Obituaries Australia

  • Tip: searches only the name field
  • Tip: use double quotes to search for a phrase
  • Tip: lists of awards, schools, organisations etc

Browse Lists:

Cultural Advice

Aboriginal and Torres Strait Islander people should be aware that this website contains names, images, and voices of deceased persons.

In addition, some articles contain terms or views that were acceptable within mainstream Australian culture in the period in which they were written, but may no longer be considered appropriate.

These articles do not necessarily reflect the views of The Australian National University.

John Smith (1811–1895)

The death is reported of Mr. John Smith, M.L.C. at Ashfield. The deceased gentleman had resided in the colony since 1839, having been continuously engaged in pastoral pursuits since that date. He owned the well-known Tamboola Station at Molong, while he also held other stations in the same district, which now belong to his sons. He had been a member of the Legislative Council since 1880, his last speech being made in connection with the Land Bill a few days ago. He then caught cold, from the after effects of which he expired. He leaves four sons and six daughters, one of whom is married to Sir George Innes.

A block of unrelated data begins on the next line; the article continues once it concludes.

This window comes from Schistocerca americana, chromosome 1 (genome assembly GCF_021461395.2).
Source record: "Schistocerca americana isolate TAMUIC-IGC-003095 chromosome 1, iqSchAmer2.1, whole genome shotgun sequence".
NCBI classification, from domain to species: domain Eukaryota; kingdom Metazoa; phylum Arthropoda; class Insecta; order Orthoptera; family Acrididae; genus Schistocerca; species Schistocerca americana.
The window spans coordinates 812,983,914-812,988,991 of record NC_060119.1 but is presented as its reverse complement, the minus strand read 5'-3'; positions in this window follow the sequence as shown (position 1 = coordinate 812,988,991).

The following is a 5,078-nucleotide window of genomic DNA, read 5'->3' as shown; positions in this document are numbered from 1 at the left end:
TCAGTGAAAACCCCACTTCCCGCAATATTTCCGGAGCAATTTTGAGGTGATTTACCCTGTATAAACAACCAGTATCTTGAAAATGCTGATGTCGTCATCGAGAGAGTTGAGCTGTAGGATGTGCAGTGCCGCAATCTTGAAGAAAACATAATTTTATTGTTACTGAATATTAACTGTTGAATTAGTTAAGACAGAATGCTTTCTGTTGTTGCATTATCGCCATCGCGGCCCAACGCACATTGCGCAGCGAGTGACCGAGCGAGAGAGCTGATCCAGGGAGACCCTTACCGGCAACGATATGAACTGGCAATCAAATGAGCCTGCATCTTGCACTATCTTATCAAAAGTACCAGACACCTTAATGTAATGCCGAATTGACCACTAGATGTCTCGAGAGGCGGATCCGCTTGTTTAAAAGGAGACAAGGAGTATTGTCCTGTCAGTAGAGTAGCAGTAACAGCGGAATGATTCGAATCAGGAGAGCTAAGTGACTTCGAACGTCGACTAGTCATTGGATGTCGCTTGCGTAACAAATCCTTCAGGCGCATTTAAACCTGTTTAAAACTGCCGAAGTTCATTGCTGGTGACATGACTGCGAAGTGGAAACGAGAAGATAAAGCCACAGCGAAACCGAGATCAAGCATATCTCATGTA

Original publication

Additional Resources

  • funeral, Bathurst Free Press (NSW), 3 January 1895, p 2

Citation details

'Smith, John (1811–1895)', Obituaries Australia, National Centre of Biography, Australian National University,, accessed 25 July 2024.

© Copyright Obituaries Australia, 2010-2024

Life Summary [details]


25 May, 1811
St Keverne, Cornwall, England


1 January, 1895 (aged 83)
Ashfield, Sydney, New South Wales, Australia

Cause of Death


Cultural Heritage

Includes subject's nationality; their parents' nationality; the countries in which they spent a significant part of their childhood, and their self-identity.

Religious Influence

Includes the religion in which subjects were raised, have chosen themselves, attendance at religious schools and/or religious funeral rites; Atheism and Agnosticism have been included.

Passenger Ship